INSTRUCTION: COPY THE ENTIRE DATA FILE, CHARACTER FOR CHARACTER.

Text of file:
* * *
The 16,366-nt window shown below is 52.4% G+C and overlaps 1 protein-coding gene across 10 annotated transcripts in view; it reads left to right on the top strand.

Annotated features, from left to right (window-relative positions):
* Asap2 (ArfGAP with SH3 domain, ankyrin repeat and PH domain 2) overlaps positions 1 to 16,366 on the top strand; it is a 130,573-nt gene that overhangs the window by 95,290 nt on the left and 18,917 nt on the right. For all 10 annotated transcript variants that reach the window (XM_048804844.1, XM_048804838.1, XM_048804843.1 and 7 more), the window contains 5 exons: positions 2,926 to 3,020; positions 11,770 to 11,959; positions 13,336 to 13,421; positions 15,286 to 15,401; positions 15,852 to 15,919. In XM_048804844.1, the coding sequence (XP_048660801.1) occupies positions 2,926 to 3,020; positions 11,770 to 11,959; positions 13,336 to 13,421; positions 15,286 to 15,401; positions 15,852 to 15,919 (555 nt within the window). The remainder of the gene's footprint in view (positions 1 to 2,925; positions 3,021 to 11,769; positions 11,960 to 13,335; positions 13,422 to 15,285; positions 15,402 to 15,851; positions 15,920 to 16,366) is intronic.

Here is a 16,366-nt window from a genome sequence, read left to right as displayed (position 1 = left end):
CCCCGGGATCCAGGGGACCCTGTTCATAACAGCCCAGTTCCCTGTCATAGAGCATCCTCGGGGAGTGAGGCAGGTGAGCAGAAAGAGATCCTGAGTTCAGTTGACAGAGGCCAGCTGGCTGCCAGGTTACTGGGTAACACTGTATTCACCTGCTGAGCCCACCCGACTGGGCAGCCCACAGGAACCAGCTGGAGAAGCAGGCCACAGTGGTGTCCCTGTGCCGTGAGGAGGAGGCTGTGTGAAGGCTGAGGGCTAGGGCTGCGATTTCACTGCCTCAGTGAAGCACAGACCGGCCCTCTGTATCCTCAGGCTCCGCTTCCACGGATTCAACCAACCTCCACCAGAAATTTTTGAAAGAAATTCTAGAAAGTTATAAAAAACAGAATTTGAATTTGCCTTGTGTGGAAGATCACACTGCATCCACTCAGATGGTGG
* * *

The 16,366-nt window shown below is 52.4% G+C and overlaps 1 protein-coding gene across 10 annotated transcripts in view; it reads left to right on the top strand.

Annotated features, from left to right (window-relative positions):
* Asap2 (ArfGAP with SH3 domain, ankyrin repeat and PH domain 2) overlaps positions 1 to 16,366 on the top strand; it is a 130,573-nt gene that overhangs the window by 95,290 nt on the left and 18,917 nt on the right. For all 10 annotated transcript variants that reach the window (XM_048804844.1, XM_048804838.1, XM_048804843.1 and 7 more), the window contains 5 exons: positions 2,926 to 3,020; positions 11,770 to 11,959; positions 13,336 to 13,421; positions 15,286 to 15,401; positions 15,852 to 15,919. In XM_048804844.1, the coding sequence (XP_048660801.1) occupies positions 2,926 to 3,020; positions 11,770 to 11,959; positions 13,336 to 13,421; positions 15,286 to 15,401; positions 15,852 to 15,919 (555 nt within the window). The remainder of the gene's footprint in view (positions 1 to 2,925; positions 3,021 to 11,769; positions 11,960 to 13,335; positions 13,422 to 15,285; positions 15,402 to 15,851; positions 15,920 to 16,366) is intronic.

Here is a 16,366-nt window from a genome sequence, read left to right as displayed (position 1 = left end):
CCCCGGGATCCAGGGGACCCTGTTCATAACAGCCCAGTTCCCTGTCATAGAGCATCCTCGGGGAGTGAGGCAGGTGAGCAGAAAGAGATCCTGAGTTCAGTTGACAGAGGCCAGCTGGCTGCCAGGTTACTGGGTAACACTGTATTCACCTGCTGAGCCCACCCGACTGGGCAGCCCACAGGAACCAGCTGGAGAAGCAGGCCACAGTGGTGTCCCTGTGCCGTGAGGAGGAGGCTGTGTGAAGGCTGAGGGCTAGGGCTGCGATTTCACTGCCTCAGTGAAGCACAGACCGGCCCTCTGTATCCTCAGGCTCCGCTTCCACGGATTCAACCAACCTCCACCAGAAATTTTTGAAAGAAATTCTAGAAAGTTATAAAAAACAGAATTTGAATTTGCCTTGTGTGGAAGATCACACTGCATCCACTCAGATGGTGG